Canada Beats United States in World Baseball

Canada shocks the United States with an 8-6 win Wednesday in the World Baseball Classic. The United States is now on the brink of elimination from the tournament as it heads into its final preliminary contest against South Africa.

Copyright © 2006 NPR. For personal, noncommercial use only. See Terms of Use. For other uses, prior permission required.

MELISSA BLOCK, host:

Here's a scenario that we're guessing the planners of the World Baseball Classic didn't foresee: it's entirely possible that the United States team will be eliminated tonight in the first round of play.

Yesterday, in an upset, the U.S. lost to Canada, eight to six. And according to the rules of round robin play, if Mexico beats Canada tonight by a score of 1-0, 2-0, or 2-1, the U.S. will be out, before it's even played its final game of the first round.

The headline today in the Toronto Globe & Mail is Miracle on Grass. Jeff Blair wrote that story, he's covering the games in Phoenix. And Jeff to call yesterday's result a surprise would be a bit of an understatement.

Mr. JEFF BLAIR (Sports writer): Well, considering the lineup that the Americans ran out against the Canadians and, more importantly, the fact that going into the tournament, Canada had basically decided to write off the game against the United States, thinking that beating South Africa and Mexico would be enough to get through.

So, as a result, because of Canada's relatively limited pitching resources, it was decided that a lot of young pitchers and journeyman pitchers would face the Americans. And lo and behold, instead of writing off the game, they actually ended up winning it.

BLOCK: Yeah. And at one point, in the fifth inning, they were up eight to nothing.

Mr. BLAIR: Well, you know, It's probably not all that surprising that the Canadian team would be able to score runs, even though the U.S. pitcher, Dontrelle Willis is certainly one of the best pitchers in the game. The Canadians do have some legitimate major league players, some players who are everyday players, such as Corey Koskie and Jason Bay, their center fielder who is a former rookie of the year, and their first baseman, Justin Morneau.

But I guess what was really kind of interesting from the Canadian team's perspective is the fact that the player who emerged as the driving offensive force is Adam Stern, kind of a smallish guy who will be hard pressed to make the Boston Red Sox roster this year. He missed most of last year with a fractured thumb, and he kind of came out of nowhere and had an inside the park homerun and made a couple of great defensive plays.

BLOCK: Just had a great game.

Mr. BLAIR: Oh, yeah. And you know, I mean, that's the beauty of baseball. And it is possible that somebody can literally come out of left field, or in this case center field, and just steal the show. And that's what happened.

BLOCK: What have you heard from either the players, the major leaguers who are on the U.S. team? You've got Derek Jeter, Alex Rodriguez, Johnny Damon. What have they been saying about how they're doing here and the fact that they could be out of this thing?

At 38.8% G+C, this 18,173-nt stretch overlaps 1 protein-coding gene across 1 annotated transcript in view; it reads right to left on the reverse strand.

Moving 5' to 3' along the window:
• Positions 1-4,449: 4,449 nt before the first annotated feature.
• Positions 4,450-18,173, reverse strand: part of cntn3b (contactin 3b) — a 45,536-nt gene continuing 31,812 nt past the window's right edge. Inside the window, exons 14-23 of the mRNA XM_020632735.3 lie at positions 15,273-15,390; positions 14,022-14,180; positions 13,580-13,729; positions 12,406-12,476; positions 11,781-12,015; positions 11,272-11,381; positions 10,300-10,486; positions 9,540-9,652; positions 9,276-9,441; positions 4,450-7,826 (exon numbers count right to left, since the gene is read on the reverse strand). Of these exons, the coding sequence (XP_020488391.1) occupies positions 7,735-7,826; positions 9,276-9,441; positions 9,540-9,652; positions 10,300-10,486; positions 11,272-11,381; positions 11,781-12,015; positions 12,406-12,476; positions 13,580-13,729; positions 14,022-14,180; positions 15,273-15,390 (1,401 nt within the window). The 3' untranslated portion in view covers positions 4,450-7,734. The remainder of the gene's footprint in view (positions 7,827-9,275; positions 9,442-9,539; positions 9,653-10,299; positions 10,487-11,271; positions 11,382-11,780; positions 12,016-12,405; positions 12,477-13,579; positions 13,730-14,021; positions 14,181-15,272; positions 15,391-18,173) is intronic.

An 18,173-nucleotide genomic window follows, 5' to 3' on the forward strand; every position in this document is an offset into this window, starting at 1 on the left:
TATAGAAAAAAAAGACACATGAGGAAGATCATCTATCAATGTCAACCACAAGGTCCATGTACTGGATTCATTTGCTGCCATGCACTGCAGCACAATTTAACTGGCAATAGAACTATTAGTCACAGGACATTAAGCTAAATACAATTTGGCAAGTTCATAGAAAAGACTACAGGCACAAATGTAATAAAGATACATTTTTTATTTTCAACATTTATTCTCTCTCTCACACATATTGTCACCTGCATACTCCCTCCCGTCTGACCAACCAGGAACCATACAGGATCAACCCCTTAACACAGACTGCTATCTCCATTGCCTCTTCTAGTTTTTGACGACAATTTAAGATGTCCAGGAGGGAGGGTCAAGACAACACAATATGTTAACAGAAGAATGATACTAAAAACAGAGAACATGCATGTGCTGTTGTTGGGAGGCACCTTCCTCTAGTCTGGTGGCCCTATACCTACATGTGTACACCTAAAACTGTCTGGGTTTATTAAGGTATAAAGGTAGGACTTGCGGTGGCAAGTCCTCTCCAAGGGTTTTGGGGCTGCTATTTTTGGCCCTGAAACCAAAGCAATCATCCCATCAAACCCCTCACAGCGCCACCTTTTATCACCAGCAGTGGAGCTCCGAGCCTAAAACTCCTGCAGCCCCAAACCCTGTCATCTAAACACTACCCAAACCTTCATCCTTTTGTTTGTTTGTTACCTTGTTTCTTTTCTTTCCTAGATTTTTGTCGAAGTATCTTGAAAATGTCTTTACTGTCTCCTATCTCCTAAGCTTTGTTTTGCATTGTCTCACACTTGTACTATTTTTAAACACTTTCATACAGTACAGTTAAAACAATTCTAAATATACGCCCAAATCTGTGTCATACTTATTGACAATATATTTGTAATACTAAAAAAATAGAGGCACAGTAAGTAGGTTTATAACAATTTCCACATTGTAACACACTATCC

Mr. BLAIR: Well, they'll tell you that anything can happen in a tournament like this, of course, and that anybody can emerge on any given day, and all that good stuff. But there's no doubt that they know that this tournament was set up for them to get through to the second round and certainly get through to the final.

I mean, they are the only team in this pool that gets an off day, which is rather interesting. Everybody else is playing on consecutive days. They realize that. They realize that this was set up for them to get through, and there's a lot riding on them getting into the finals. Their presence will be thing that drives the attendance at the next round of the games in Anaheim.

The finals are sold out, but they really do need team USA to get in to sell tickets in Anaheim.

BLOCK: So if the U.S. were not to advance, what does that mean for the World Baseball Classic?

Mr. BLAIR: I guess the saving grace would be that the Mexican team would be advancing. And they have shown that because of the large Hispanic community in Arizona, they're capable of turning out crowds of over 20,000 to see the Mexican team play. Their fans are very loyal, they're very boisterous. And, of course, southern California has a sizeable Hispanic community, as well.

So, I don't think the games will be complete flops, as long as the Mexican team goes through, because people will come out to see them. But certainly, the optimal scenario is for team USA and team Mexico to both advance, because I don't think that Canada will haul in as many fans as either of those teams.

BLOCK: Jeff Blair, thanks very much.

Mr. BLAIR: Thank you.

BLOCK: Jeff Blair is covering the World Baseball Classic in Arizona for the Toronto Globe and Mail.

Copyright © 2006 NPR. All rights reserved. No quotes from the materials contained herein may be used in any media without attribution to NPR. This transcript is provided for personal, noncommercial use only, pursuant to our Terms of Use. Any other use requires NPR's prior permission. Visit our permissions page for further information.

NPR transcripts are created on a rush deadline by a contractor for NPR, and accuracy and availability may vary. This text may not be in its final form and may be updated or revised in the future. Please be aware that the authoritative record of NPR's programming is the audio.

Comments

 

Please keep your community civil. All comments must follow the NPR.org Community rules and terms of use, and will be moderated prior to posting. NPR reserves the right to use the comments we receive, in whole or in part, and to use the commenter's name and location, in any medium. See also the Terms of Use, Privacy Policy and Community FAQ.